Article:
Dry Cleaners Champlin MN

What to do with those designer duds? Seek out local establishments that offer less toxic (and better'smelling) solutions, such as liquid carbon dioxide (CO2) pumped through a high-pressure washer; hydrocarbon, a relatively mild petroleum distillate; new silicone-based cleaners (greenearthcleaning.com); and high'tech, computer-controlled wet washing.

Storchak Cleaners Laundry
(763) 576-1368
3193 Northdale Boulevard Northwest
Minneapolis, MN
 
Mid City Services
(763) 424-5554
8585 Jefferson Highway
Maple Grove, MN
 
All Seasons Cleaners
(763) 533-3492
6924 Bass Lake Road
Crystal, MN
 
A+ Coin Wash
(763) 231-0246
8154 East River Road
Fridley, MN
 
Trickle Coin Laundry
(763) 571-5290
5241 University Ave NE
Columbia Heights, MN
 
Brooklyn Park Coin Laundries
(763) 424-5305
7932 Brooklyn Boulevard
Brooklyn Park, MN
 
Pilgrim Cleaners & Launderers
(763) 493-2999
3217 85th Avenue North
Minneapolis, MN
 
Washboard On Boone
(763) 537-3735
6286 Boone Avenue North
Minneapolis, MN
 
Brooklyn Center Maytag Coin
(763) 566-5310
6824 Humboldt Ave N
Brooklyn Center, MN
 
Ultra Wash Coin Laundry
(651) 604-2974
375 Silver Lake Road Southwest
Saint Paul, MN
 

Dirty Laundry Cleans Up Its Act

Provided by: 

By Elizabeth Marglin

We’ve always found that newly dry-cleaned clothes smell noxious, and now we know why. The most common solvent used in dry cleaning—perchloroethylene, aka perc—causes major problems for both people who work with it and the planet. Besides being a carcinogen, perc is a classified hazardous waste, spewing its guck into the atmosphere, landfills, and aquifers. In 2007, California banned any new dry cleaners from using perc-centric machines, and the state outlawed the carcinogen from all dry cleaners as of 2023. “It’s not even all that great for your clothes,” says Jon Simon, owner of Parkway Custom Drycleaning in Chevy Chase, Maryland, which uses biodegradable hydrocarbon to clean garments. “Perc can make fabrics shrink and become more brittle.”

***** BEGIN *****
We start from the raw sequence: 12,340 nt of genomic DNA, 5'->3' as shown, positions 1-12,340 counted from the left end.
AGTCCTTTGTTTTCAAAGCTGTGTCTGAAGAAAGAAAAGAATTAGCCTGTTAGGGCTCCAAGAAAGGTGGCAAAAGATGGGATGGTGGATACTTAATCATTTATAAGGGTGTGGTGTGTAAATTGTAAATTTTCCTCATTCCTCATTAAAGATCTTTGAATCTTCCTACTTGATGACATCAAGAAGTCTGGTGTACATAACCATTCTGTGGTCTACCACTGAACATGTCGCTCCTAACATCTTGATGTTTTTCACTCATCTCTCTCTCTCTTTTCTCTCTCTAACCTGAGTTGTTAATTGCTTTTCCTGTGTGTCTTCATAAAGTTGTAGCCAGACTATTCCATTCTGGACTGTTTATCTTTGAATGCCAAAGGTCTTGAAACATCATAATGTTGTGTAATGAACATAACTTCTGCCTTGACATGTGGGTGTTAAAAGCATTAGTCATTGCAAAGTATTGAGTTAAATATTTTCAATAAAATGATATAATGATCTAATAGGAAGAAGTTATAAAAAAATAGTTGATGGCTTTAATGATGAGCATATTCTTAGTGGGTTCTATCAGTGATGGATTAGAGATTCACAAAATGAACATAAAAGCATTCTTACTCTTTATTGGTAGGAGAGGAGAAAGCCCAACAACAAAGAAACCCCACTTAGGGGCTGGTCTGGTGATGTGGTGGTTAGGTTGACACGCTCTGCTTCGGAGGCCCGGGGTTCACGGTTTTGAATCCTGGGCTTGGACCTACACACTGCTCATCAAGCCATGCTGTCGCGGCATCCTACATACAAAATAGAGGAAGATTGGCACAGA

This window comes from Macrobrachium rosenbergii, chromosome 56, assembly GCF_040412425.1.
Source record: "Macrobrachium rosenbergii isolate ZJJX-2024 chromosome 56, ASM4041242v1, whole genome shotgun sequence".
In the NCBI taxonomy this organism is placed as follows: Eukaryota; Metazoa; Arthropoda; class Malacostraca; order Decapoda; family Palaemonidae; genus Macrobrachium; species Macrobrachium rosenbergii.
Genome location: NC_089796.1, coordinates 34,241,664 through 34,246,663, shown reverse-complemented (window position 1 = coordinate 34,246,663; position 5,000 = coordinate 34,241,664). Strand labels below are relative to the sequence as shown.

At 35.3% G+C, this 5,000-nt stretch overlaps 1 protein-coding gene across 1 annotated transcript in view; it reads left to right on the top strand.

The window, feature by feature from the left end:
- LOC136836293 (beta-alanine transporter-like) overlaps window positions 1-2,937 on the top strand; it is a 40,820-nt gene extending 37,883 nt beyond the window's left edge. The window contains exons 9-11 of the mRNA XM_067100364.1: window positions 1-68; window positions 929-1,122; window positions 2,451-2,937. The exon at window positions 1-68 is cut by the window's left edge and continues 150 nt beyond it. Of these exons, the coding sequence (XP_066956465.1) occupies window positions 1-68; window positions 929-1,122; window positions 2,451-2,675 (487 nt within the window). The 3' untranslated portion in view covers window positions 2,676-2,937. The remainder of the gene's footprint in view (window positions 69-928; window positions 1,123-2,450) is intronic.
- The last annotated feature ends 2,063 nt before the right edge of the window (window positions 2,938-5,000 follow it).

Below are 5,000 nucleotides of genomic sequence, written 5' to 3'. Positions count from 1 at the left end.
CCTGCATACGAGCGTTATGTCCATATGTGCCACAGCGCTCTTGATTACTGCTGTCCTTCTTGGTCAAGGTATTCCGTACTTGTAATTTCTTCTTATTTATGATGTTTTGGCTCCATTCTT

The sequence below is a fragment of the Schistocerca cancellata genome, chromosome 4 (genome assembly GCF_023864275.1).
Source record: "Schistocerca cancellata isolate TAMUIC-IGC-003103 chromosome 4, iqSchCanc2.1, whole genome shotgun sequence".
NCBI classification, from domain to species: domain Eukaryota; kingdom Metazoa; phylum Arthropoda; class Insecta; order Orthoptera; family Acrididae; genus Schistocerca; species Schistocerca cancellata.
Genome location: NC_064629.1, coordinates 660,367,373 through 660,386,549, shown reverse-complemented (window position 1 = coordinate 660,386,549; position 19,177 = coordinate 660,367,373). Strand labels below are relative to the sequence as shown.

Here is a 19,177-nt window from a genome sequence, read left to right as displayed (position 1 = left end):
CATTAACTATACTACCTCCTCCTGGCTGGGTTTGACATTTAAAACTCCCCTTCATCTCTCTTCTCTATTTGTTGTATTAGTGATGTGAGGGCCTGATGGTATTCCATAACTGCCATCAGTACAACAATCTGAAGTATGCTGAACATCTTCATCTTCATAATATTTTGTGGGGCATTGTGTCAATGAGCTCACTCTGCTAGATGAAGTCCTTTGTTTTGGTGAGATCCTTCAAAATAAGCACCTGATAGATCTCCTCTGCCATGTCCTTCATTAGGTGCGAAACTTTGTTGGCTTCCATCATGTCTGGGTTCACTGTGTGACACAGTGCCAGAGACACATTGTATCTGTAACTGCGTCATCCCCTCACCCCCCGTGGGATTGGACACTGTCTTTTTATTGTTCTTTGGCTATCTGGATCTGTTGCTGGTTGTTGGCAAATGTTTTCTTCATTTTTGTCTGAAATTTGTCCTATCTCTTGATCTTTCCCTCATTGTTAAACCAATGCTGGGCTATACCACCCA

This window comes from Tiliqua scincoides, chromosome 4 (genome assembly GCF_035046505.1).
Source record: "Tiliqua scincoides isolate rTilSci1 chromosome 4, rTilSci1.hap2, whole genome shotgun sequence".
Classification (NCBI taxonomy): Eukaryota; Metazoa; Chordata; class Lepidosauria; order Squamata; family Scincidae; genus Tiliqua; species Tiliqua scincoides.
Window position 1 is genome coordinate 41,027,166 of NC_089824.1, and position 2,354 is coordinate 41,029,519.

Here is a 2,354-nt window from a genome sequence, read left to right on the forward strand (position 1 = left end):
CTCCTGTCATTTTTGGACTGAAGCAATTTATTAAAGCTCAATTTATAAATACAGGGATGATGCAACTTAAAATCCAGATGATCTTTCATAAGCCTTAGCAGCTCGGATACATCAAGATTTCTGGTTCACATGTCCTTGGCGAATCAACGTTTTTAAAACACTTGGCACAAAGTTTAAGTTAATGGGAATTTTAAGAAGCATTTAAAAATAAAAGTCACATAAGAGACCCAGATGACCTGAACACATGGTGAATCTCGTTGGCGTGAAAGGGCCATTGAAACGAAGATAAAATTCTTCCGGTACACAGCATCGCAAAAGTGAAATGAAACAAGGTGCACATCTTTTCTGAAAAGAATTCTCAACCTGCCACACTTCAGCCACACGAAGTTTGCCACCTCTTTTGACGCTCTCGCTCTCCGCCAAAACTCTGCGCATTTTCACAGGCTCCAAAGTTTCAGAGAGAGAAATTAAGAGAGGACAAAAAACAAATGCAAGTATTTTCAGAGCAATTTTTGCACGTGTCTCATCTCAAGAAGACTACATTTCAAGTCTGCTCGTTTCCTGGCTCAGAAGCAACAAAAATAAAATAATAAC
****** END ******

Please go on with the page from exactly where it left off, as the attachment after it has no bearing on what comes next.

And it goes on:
So what to do with those designer duds? Seek out local establishments that offer less toxic (and better-smelling) solutions, such as liquid carbon dioxide (CO2) pumped through a high-pressure washer; hydrocarbon, a relatively mild petroleum distillate; new silicone-based cleaners (greenearthcleaning.com); and high-tech, computer-controlled wet washing. Or how about a little DIY wet washing? The gentle cycle on your home machine works fine on most fabrics, even cashmere. Better yet, stage your own “dry-cott”—next time you feel the call of retail therapy, just say no to high-maintenance threads.
—Elizabeth Marglin

Author: Elizabeth Marglin

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